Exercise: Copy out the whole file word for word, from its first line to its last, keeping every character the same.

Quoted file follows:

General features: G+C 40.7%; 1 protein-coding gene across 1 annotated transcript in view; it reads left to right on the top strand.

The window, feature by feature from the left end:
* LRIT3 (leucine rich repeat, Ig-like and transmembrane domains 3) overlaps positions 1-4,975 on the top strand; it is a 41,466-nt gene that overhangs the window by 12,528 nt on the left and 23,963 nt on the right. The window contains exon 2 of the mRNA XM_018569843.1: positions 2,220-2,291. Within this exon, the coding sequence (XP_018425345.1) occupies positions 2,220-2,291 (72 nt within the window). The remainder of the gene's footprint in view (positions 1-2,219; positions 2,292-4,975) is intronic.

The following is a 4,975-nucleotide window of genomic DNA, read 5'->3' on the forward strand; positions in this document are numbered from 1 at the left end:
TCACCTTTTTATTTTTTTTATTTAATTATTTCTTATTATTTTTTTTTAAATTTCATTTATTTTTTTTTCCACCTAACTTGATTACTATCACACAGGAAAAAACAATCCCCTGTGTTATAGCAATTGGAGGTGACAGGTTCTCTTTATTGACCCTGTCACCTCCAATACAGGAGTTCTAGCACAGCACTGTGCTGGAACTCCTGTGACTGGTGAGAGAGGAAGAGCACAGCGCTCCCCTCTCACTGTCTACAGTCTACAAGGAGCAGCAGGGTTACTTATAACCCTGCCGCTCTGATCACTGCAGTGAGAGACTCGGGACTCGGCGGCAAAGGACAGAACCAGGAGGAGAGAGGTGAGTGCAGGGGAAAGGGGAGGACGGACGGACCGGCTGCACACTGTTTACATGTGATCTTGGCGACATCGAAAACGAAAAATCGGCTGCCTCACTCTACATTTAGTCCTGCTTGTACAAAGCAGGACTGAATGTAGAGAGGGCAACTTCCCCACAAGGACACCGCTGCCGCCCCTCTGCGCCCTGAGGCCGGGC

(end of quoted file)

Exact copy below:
General features: G+C 40.7%; 1 protein-coding gene across 1 annotated transcript in view; it reads left to right on the top strand.

The window, feature by feature from the left end:
* LRIT3 (leucine rich repeat, Ig-like and transmembrane domains 3) overlaps positions 1-4,975 on the top strand; it is a 41,466-nt gene that overhangs the window by 12,528 nt on the left and 23,963 nt on the right. The window contains exon 2 of the mRNA XM_018569843.1: positions 2,220-2,291. Within this exon, the coding sequence (XP_018425345.1) occupies positions 2,220-2,291 (72 nt within the window). The remainder of the gene's footprint in view (positions 1-2,219; positions 2,292-4,975) is intronic.

The following is a 4,975-nucleotide window of genomic DNA, read 5'->3' on the forward strand; positions in this document are numbered from 1 at the left end:
TCACCTTTTTATTTTTTTTATTTAATTATTTCTTATTATTTTTTTTTAAATTTCATTTATTTTTTTTTCCACCTAACTTGATTACTATCACACAGGAAAAAACAATCCCCTGTGTTATAGCAATTGGAGGTGACAGGTTCTCTTTATTGACCCTGTCACCTCCAATACAGGAGTTCTAGCACAGCACTGTGCTGGAACTCCTGTGACTGGTGAGAGAGGAAGAGCACAGCGCTCCCCTCTCACTGTCTACAGTCTACAAGGAGCAGCAGGGTTACTTATAACCCTGCCGCTCTGATCACTGCAGTGAGAGACTCGGGACTCGGCGGCAAAGGACAGAACCAGGAGGAGAGAGGTGAGTGCAGGGGAAAGGGGAGGACGGACGGACCGGCTGCACACTGTTTACATGTGATCTTGGCGACATCGAAAACGAAAAATCGGCTGCCTCACTCTACATTTAGTCCTGCTTGTACAAAGCAGGACTGAATGTAGAGAGGGCAACTTCCCCACAAGGACACCGCTGCCGCCCCTCTGCGCCCTGAGGCCGGGC